The University Loneliness Epidemic and How to Fight it

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Loneliness in the UK is at an all-time high, particularly among young people.  Starting university can be a time where you feel particularly alone, in a new city, with new people, away from everything that is comfortingly familiar. Although no recent research has been done, a 2016 Sodexo survey found that 44% of students were concerned about feeling lonely. But don’t fear, there are many ways to tackle loneliness and university is a great place to meet new people and try new things; you’ve just got to take the step to put yourself out there. 

Joining a society is a great way to get involved. Try something new and meet like-minded people. If you have a passion, then there’s a high chance there’s already a related society and if not, it’s a great chance to have a go at something. My biggest regret from first year is definitely not getting involved in enough societies, it’s really scary to put yourself out there sometimes but making the effort to go to class, meeting or ‘give it a go’ could prove to be the best decision you make whilst at university. It can be alienating if you don’t enjoy going out and partying or are someone who doesn’t drink. However, many societies have socials that aren’t based around drinking, such as quizzes and bowling trips. Leeds even has a society completely committed to people who prefer non-alcohol related activities, so there is certainly something for everyone.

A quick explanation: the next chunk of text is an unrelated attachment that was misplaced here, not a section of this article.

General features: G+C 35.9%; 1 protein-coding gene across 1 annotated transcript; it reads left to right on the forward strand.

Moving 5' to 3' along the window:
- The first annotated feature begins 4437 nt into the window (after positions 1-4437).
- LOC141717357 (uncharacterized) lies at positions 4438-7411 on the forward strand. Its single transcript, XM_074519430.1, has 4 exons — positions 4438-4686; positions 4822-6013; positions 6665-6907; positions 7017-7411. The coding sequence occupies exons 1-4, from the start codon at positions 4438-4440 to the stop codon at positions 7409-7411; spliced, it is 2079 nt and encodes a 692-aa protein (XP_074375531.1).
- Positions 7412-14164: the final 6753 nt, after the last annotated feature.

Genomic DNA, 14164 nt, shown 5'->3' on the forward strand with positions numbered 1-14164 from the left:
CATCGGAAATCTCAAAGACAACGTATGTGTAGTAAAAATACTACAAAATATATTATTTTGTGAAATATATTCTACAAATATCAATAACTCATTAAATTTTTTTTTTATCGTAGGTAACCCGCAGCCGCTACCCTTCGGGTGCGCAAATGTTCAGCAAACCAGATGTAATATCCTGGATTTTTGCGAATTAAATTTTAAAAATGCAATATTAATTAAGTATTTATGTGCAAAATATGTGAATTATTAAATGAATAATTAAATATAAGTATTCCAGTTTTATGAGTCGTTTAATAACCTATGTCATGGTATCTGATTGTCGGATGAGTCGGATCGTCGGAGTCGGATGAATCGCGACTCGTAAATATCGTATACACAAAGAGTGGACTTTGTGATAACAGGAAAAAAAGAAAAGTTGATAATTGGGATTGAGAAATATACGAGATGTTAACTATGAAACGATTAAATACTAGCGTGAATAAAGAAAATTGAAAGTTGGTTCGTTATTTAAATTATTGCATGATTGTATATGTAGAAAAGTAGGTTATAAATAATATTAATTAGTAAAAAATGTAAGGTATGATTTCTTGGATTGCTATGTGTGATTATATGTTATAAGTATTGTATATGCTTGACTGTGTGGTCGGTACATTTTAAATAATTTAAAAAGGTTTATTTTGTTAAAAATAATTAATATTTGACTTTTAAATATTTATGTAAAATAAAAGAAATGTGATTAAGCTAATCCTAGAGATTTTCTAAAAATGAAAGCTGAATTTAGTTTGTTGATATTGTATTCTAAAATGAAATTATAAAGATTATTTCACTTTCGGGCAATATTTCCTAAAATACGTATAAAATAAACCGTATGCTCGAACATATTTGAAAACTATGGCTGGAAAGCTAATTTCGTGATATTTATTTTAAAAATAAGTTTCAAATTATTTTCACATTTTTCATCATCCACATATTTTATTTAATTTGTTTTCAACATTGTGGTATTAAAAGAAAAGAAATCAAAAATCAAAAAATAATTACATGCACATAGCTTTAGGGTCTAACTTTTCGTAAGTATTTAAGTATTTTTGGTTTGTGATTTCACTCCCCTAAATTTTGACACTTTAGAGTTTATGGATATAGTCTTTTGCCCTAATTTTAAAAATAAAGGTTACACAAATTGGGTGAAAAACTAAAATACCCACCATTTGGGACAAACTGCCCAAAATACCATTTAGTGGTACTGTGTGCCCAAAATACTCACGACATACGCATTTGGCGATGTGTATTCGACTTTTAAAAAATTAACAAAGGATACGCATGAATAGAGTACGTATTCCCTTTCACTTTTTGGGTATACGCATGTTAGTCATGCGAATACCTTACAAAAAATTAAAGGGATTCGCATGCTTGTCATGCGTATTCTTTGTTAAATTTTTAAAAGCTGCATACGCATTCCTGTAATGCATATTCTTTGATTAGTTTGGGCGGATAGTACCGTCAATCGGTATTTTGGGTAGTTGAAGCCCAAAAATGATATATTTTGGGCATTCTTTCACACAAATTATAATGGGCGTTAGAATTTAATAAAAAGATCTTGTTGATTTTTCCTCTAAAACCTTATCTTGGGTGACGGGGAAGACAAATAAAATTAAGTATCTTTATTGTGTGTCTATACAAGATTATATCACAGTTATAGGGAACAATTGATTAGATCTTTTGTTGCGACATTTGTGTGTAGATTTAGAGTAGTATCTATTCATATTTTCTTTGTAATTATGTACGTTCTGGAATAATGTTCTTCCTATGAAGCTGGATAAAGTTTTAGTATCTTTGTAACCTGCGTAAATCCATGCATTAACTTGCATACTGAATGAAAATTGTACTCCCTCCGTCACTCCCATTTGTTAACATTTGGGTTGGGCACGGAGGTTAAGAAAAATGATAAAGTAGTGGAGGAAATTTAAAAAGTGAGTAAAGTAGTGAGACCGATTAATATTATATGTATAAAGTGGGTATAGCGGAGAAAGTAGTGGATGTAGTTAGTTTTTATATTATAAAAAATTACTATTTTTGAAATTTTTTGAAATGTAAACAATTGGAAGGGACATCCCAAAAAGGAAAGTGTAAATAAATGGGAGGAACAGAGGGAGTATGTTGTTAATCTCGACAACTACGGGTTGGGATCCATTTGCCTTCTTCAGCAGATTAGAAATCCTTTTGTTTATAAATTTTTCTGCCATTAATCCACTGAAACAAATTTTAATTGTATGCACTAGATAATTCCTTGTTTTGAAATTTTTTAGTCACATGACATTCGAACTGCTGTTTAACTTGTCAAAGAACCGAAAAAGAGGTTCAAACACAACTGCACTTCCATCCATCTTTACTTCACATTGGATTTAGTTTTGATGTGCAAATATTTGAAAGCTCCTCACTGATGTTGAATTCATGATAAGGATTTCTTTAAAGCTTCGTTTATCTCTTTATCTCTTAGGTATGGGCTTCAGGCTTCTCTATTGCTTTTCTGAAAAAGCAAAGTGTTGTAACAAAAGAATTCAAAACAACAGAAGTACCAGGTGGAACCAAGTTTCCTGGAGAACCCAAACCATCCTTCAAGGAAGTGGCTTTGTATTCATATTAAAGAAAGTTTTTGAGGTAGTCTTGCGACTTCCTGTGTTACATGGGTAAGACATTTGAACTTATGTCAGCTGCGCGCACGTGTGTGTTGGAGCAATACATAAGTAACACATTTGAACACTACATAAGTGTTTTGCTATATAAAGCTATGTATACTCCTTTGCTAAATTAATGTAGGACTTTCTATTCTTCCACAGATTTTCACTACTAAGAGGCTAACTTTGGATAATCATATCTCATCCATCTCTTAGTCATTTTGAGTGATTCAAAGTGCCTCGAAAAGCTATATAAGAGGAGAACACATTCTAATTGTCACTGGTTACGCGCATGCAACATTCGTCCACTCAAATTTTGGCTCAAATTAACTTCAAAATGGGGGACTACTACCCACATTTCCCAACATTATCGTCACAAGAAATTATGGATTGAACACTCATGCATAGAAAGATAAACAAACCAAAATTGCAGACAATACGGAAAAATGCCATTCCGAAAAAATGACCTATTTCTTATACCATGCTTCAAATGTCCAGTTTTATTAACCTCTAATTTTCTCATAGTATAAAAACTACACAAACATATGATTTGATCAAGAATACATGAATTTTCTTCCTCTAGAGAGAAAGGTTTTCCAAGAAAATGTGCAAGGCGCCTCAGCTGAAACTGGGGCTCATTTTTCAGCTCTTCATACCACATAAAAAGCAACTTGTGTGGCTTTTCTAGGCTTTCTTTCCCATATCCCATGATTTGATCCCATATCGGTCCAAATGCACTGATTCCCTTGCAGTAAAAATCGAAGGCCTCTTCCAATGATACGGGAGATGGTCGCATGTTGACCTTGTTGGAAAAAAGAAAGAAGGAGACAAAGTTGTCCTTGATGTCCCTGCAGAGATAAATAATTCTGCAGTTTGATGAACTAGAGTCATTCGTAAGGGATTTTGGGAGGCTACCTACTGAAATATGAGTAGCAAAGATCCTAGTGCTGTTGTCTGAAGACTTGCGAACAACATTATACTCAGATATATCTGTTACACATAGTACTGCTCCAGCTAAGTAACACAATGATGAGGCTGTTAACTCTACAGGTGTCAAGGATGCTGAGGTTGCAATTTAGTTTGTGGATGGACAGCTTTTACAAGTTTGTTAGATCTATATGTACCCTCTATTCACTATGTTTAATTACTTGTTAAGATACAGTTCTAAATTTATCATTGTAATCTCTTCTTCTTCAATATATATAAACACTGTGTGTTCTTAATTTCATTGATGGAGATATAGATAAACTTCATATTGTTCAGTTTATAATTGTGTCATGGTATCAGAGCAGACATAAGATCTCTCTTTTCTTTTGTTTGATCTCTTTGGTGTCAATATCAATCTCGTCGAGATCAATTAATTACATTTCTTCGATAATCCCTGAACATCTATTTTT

Some people are fortunate enough to click straight away with their flatmates, but don’t worry if this isn’t the case, after all, you’ve not been meticulously matched. Remember, there’s a whole group of people doing the same course as you, and you’ve already got a major thing in common with everyone there which means there are pretty good odds that you’ll have something to talk about. Be brave enough to give new friends a message to meet for coffee or explore new places, they might just be thinking exactly the same thing. This applies to second and third years too, I know people who have met their closest friends after first year, so keep your options open, join new societies, speak to coursemates you’ve not spoken to before. Hopefully, you’re really happy about who you’ve chosen to live with but if that’s not the case, they’ll be lots of other people to spend time with. 

Volunteering is another great way to get out there and socialise. Lots of charity shops around Leeds are constantly looking for volunteers and it’s a way to help others as well as yourself and maybe give back to your new community! The university also offers loads of volunteering opportunities in partnership with Leeds charities, so whatever cause appeals to you, they’ll be sure to welcome a helping hand. It’s also often a great boost to your CV, if you need more incentive. Similarly, getting a part-time jobcould result in meeting new people as well, helping you fund those nights out and takeaways. 

It’s also really important to have a good work/life balance. It’s okay to take a break from studying to catch a coffee with friends or not spend the whole weekend in the library. Your degree is the main reason you’re at university but it’s also about enjoying the social aspect. 

If all of the above options seem a little daunting and it feels like you simply need someone to talk to, then you can always call or instant message Leeds Nightline on 01133801285, who are available from 8pm to 8am. Also remember that if you’re feeling homesick, your family and friends are just a phone call away. Having a quick chat or a facetime can really brighten the mood and remind you that however far away you may be, they’ll always be there if you’re feeling low. 

Asha Hipperson